She was friends with Isaac, she’d been to the studio a few times and I talked to her, and then she sort of found my work on Instagram also and reached out to me about doing that project, Pop Rally, it sort of took off from there, she asked me to do collaborations with her friends. 


I love your piece got to be our cover, I was hardcore gunning for it. And it’s the Balenciaga Croc. The best.


I was very pleasantly surprised by that.


And that’s a piece of fashion from the last decade that gets mocked a lot, but I didn’t feel like you were mocking it, yours is actually kind of cute.


It’s funny because that’s the only one that I can actually slip my foot inside. Working here I realized there are two ways to approach something: there’s the way of production, like mass-producing something, making a company out of it — and I’m learning I don’t necessarily want to do that. I’d rather take a step back and hand-build all of my pieces.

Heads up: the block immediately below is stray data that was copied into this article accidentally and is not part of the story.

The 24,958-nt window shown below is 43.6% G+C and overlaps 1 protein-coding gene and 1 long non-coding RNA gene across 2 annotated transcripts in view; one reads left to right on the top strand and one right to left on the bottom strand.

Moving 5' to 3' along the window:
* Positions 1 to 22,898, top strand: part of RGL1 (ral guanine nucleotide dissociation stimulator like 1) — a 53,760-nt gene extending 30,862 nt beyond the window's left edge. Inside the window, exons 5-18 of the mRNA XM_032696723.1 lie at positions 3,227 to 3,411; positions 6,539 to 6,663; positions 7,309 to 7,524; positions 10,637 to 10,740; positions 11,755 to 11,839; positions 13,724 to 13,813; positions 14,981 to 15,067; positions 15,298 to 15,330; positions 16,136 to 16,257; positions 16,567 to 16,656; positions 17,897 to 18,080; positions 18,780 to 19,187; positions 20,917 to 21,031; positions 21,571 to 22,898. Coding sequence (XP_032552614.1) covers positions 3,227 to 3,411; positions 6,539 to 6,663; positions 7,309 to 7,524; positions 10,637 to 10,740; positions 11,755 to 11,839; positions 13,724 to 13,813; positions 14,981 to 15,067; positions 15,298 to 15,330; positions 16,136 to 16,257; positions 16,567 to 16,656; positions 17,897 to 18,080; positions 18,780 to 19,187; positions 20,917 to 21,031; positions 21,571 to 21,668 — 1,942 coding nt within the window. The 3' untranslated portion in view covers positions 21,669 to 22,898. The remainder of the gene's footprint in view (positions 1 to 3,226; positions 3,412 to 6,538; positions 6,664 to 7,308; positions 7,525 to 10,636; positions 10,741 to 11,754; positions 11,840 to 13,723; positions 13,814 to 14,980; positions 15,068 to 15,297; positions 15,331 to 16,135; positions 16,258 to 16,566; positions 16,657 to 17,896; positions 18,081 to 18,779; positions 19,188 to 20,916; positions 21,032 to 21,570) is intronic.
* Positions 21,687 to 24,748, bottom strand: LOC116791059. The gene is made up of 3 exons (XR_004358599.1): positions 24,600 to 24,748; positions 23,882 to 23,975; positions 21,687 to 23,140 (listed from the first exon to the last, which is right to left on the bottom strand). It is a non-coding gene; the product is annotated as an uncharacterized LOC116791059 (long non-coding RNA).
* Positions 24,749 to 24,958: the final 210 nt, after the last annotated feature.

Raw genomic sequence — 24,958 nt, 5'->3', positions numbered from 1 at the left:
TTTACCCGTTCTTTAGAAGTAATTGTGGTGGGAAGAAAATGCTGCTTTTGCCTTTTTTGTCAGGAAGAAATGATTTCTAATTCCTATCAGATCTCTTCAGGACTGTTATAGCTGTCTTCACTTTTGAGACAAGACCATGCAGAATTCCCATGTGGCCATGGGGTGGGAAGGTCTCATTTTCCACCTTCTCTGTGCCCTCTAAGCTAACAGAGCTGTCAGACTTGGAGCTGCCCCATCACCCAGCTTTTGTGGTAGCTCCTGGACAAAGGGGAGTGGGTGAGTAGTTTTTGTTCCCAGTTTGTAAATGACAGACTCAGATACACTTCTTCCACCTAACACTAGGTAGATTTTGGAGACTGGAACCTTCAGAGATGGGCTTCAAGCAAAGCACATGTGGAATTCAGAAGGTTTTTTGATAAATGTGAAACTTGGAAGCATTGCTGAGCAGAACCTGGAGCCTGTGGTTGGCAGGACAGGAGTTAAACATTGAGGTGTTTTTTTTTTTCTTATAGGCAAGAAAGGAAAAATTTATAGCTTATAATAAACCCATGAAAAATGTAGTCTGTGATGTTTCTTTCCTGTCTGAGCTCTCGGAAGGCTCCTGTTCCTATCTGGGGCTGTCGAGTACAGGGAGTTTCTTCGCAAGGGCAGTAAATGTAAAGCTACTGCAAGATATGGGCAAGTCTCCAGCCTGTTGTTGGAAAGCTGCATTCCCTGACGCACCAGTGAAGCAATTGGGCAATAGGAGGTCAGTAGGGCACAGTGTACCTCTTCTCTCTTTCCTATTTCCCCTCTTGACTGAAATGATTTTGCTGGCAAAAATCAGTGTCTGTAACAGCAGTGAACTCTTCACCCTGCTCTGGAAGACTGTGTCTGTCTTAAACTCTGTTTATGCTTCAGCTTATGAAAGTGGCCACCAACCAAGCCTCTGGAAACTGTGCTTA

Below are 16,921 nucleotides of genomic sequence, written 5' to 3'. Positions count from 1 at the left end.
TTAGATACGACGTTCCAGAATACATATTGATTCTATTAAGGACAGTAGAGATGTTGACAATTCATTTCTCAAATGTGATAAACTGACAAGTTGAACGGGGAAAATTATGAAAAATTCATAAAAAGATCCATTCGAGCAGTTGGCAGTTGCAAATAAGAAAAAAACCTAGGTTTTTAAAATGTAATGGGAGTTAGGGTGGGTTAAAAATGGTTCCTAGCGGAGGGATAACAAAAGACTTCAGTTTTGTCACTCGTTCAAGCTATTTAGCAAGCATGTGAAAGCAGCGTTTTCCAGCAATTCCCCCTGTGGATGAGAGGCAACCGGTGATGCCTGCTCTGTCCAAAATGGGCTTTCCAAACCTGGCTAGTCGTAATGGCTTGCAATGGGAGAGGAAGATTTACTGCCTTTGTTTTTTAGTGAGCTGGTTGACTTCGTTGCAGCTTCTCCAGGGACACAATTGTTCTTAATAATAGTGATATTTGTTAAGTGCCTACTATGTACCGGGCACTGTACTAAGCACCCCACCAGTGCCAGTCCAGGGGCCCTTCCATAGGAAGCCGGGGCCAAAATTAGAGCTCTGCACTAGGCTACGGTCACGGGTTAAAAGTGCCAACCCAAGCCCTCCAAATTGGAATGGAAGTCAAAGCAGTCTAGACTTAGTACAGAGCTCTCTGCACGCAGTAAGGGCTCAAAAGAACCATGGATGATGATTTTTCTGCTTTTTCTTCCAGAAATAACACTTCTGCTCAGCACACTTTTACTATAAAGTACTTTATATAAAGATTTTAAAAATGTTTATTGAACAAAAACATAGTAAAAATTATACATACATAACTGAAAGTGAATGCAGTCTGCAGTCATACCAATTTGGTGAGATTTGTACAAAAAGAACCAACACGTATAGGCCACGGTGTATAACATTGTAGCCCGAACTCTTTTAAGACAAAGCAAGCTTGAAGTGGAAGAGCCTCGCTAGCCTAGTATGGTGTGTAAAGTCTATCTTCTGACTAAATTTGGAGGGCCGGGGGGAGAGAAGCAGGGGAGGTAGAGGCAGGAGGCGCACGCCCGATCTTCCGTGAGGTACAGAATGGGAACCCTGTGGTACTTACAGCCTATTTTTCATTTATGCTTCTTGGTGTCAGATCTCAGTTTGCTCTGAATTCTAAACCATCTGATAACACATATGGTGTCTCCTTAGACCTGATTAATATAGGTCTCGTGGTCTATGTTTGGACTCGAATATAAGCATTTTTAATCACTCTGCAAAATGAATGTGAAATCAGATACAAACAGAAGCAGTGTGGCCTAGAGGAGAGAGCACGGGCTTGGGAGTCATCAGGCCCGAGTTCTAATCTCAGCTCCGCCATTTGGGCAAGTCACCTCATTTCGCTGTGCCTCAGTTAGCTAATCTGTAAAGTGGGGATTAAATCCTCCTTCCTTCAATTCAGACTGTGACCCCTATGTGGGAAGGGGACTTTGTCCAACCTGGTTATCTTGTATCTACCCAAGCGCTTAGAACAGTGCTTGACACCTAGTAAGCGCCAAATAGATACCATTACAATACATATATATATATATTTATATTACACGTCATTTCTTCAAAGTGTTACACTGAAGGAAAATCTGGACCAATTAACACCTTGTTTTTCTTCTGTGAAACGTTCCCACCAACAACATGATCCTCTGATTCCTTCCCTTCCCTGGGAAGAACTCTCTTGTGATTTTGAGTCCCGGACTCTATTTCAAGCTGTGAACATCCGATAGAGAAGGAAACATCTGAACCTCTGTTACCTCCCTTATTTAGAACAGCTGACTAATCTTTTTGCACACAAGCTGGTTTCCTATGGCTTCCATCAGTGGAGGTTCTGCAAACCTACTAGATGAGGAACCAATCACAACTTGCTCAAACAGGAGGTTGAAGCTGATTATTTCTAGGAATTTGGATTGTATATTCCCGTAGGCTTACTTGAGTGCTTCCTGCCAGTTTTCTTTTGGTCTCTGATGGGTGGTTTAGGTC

Traditionally with ceramics there’s a divergence between utilitarian and art, how would you feel you’re approaching that? Would you categorize your work as ceramic art, home decor, a fashion statement...?


It’s funny because most of the shoes I build I see the hype around them, like on Instagram or when they come out on the runway, these kind of ugly shoes, but people are talking about them, so I feel like it’s like capturing a footprint of our current time. It’s interesting to me because ceramics are an ancient art, so it’s cool to use it to capture things now, whether it be shoes or just something that’s popular currently.


Do you have any of the specific style of shoes you’ve made?


I have the checkered Vans, but they’re trashed too.


Next up is that Croc.